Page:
[9] L. Zammarchi, I. Vellere, L. Stella, F. Bartalesi, M. Strohmeyer, and A. Bartoloni, "Spectrum and burden of neglected tropical diseases observed in an infectious and tropical diseases unit in Florence, Italy (2000-2015)," Internal and Emergency Medicine, vol. 12, no. 4, pp. 467-477,2017.

[10] G. Martelli, C. Di Girolamo, and L. Zammarchi, "Seroprevalence of five neglected parasitic diseases among immigrants accessing five infectious and tropical diseases units in Italy: a cross-sectional study," Clinical Microbiology and Infection, vol. 23, no. 5, pp. 335.e1-335.e5, 2017.

[11] H. H. McDonald and M. Moore, "Strongyloides stercoralis hyperinfection," The New England Journal of Medicine, vol. 376, no. 24, p. 2376, 2017.

[12] L. A. Marcos, A. Terashima, M. Canales, and E. Gotuzzo, "Update on strongyloidiasis in the immunocompromised host," Current Infectious Disease Reports, vol. 13, no. 1, pp. 35-46,2011.

[13] P. J. Hotez and A. Kamath, "Neglected tropical diseases in subSaharan Africa: review of their prevalence, distribution, and disease burden," PLOS Neglected Tropical Diseases, vol. 3, no. 8, article e412, 2009.

[14] A. C. Zoni, L. Catala, and S. K. Ault, "Schistosomiasis Prevalence and Intensity of Infection in Latin America and the Caribbean Countries, 1942-2014: A Systematic Review in the Context of a Regional Elimination Goal," PLOS Neglected Tropical Diseases, vol. 10, no. 3, 2016.

[15] B. Gryseels, "Schistosomiasis," Infectious Disease Clinics of North America, vol. 26, no. 2, pp. 383-397, 2012.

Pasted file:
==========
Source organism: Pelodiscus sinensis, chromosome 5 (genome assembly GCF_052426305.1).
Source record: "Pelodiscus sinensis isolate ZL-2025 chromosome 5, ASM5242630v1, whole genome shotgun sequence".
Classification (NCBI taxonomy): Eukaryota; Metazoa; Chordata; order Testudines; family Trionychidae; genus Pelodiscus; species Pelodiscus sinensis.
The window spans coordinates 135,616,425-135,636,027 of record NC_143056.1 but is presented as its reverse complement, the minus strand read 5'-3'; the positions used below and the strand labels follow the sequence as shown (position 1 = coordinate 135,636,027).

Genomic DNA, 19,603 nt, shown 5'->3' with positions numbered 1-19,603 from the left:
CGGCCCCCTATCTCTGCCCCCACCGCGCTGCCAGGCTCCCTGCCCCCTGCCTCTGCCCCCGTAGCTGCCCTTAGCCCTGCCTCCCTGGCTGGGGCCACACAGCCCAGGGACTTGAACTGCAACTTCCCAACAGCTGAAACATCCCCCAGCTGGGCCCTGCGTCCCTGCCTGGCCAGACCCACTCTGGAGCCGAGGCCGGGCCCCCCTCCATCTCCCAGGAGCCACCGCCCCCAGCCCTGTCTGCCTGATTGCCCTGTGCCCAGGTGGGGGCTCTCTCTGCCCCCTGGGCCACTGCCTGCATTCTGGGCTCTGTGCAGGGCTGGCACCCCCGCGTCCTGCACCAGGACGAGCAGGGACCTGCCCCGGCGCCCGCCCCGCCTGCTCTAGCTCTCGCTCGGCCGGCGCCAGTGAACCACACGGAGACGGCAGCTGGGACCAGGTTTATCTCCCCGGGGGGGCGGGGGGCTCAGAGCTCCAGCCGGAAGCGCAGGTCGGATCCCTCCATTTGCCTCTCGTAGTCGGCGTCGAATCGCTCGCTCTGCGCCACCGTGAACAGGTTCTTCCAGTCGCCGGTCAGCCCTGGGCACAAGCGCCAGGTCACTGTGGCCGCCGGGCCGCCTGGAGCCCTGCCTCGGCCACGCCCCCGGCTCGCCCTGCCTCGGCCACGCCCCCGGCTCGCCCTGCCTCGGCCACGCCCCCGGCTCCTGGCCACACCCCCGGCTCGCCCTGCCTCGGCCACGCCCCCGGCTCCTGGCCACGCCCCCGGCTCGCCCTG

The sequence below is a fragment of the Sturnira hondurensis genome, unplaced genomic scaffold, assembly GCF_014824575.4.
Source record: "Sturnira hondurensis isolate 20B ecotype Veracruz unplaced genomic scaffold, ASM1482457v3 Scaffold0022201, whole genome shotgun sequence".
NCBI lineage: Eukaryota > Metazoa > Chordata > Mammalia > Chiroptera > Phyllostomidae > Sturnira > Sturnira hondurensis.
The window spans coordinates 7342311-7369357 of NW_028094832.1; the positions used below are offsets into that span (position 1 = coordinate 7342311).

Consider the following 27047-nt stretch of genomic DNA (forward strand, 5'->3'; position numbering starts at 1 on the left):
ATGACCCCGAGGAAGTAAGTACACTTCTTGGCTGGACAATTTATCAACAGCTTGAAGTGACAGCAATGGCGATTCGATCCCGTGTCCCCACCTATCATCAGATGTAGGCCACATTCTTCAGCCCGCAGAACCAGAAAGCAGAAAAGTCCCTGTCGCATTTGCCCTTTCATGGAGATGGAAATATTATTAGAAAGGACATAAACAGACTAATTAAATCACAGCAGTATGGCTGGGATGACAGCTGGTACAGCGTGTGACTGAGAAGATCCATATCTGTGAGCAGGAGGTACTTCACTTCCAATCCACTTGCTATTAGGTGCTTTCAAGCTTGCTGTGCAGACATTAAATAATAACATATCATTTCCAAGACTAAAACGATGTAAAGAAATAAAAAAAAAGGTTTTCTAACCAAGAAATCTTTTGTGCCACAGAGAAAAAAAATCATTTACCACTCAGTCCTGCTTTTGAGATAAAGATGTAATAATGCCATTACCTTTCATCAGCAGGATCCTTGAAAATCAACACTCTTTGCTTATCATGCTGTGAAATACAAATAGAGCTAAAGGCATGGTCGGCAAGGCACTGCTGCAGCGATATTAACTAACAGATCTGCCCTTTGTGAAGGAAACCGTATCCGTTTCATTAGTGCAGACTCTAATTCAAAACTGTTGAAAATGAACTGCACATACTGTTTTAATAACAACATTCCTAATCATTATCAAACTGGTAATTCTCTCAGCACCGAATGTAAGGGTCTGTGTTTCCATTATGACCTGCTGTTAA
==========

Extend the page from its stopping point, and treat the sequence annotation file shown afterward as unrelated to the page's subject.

[16] Z. A. Andrade, "Schistosomal hepatopathy," Memorias do Instituto Oswaldo Cruz, vol. 99, no. 5, pp. 51-57,2004.

[17] J. A. Downs, G. J. Van Dam, J. M. Changalucha et al., "Association of schistosomiasis and HIV infection in Tanzania," The American Journal of Tropical Medicine and Hygiene, vol. 87, no. 5, pp. 868-873, 2012.

[18] S. M. Kamal, C. S. Graham, Q. He et al., "Kinetics ofintrahepatic hepatitis C virus (HCV)-specific CD4+ T cell responses in HCV and Schistosoma mansoni coinfection: Relation to progression of liver fibrosis," The Journal of Infectious Diseases, vol. 189, no. 7, pp. 1140-1150, 2004.

[19] S. M. Kamal, B. Turner, Q. He et al., "Progression of fibrosis in hepatitis C with and without schistosomiasis: Correlation with serum markers of fibrosis," Hepatology, vol. 43, no. 4, pp. 771-779, 2006.

[20] E. F. Kjetland, P. D. Ndhlovu, E. Gomo et al., "Association between genital schistosomiasis and HIV in rural Zimbabwean women," AIDS, vol. 20, no. 4, pp. 593-600,2006.

[21] J. R. Lambertucci, A. A. M. Rayes, J. C. Serufo et al., "Schistosomiasis and Associated Infections," Memorias do Instituto Oswaldo Cruz, vol. 93, pp. 135-139,1998.